Cafeteria managers might assist with the promotion of various cafeteria or company initiatives, such as creating an environmentally friendly food service or advertising and arranging for customer donations to a local charity. In a larger cafeteria, they often communicate with the supplier that provides the cafeteria with food.

Job Requirements

Successful cafeteria managers should be calm, flexible and mentally alert. They should be able to handle the stress of juggling multiple activities at once and need to maintain a professional appearance. Cafeteria managers should be able to start projects, lead others and communicate effectively. Many positions require managers to be on their feet and perform heavy lifting. The ability to speak another language might be helpful.

Educational Background

Positions in school cafeterias generally require a high school diploma or GED. Restaurant chains usually offer training programs for employees to move into managerial positions. For employees entering as managers of a corporate cafeteria, a postsecondary degree is increasingly necessary. Cafeteria managers might be recruited from educational programs in hospitality or food service. Bachelor's and associate's degrees are available, as well as certificates. Course topics might include nutrition, sanitation and business.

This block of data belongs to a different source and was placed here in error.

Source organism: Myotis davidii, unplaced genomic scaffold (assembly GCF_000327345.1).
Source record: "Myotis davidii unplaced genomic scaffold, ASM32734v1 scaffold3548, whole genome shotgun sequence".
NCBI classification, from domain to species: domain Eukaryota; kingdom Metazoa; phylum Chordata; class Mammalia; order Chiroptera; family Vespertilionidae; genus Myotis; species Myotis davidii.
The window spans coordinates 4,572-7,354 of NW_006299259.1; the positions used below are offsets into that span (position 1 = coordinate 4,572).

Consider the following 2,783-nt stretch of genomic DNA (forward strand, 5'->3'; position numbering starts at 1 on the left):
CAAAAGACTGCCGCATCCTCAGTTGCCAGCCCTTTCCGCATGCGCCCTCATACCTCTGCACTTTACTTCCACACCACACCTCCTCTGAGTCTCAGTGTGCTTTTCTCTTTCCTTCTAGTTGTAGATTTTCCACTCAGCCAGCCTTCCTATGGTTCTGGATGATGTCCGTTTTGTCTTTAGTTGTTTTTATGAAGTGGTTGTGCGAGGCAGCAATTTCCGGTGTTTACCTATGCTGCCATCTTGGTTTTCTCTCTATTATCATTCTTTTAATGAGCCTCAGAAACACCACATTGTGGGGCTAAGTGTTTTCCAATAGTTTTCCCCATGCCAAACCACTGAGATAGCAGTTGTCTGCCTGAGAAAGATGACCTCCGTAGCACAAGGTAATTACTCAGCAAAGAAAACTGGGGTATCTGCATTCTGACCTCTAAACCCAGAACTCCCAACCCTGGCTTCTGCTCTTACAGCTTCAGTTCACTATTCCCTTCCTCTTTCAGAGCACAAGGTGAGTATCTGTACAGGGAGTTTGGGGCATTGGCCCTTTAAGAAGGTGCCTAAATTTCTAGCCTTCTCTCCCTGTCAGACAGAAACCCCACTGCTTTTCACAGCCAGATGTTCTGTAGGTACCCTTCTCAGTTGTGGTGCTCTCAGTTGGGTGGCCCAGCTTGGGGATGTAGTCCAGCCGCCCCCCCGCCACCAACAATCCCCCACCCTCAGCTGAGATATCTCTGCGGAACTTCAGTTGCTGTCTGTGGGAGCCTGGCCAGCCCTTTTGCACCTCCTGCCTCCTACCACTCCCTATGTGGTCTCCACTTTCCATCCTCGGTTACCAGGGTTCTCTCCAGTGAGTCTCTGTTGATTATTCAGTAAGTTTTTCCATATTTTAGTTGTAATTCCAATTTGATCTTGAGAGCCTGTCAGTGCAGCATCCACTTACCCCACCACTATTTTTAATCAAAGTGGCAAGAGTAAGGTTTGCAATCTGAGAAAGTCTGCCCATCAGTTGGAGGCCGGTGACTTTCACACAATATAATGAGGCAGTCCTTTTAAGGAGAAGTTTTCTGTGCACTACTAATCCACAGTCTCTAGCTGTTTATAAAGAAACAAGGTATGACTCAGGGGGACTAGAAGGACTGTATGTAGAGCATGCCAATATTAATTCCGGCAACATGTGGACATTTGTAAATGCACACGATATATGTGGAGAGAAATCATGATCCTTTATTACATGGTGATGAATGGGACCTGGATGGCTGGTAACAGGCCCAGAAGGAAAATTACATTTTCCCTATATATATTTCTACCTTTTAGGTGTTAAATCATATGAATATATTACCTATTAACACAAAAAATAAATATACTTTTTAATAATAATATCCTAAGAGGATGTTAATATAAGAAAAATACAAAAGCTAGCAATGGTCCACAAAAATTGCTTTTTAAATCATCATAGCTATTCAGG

Experienced cafeteria managers are eligible for the Foodservice Management Professional (FMP) certification, which is a professional credential awarded by the National Restaurant Association Educational Foundation. The requirements for becoming an FMP include accumulating 2-3 years of managerial experience in the food service industry and holding a lower-level food safety certification, such as the Food Protection Manager Certification from ServSafe.

Salary Info and Employment Outlook

The median annual salary of food service managers, including cafeteria managers, was $48,080 as of May 2013, according to the U.S. Bureau of Labor Statistics (BLS). Jobs for food service managers were predicted to increase just 2% during the 2012-2022 decade, due to fewer new establishments opening, per BLS reports.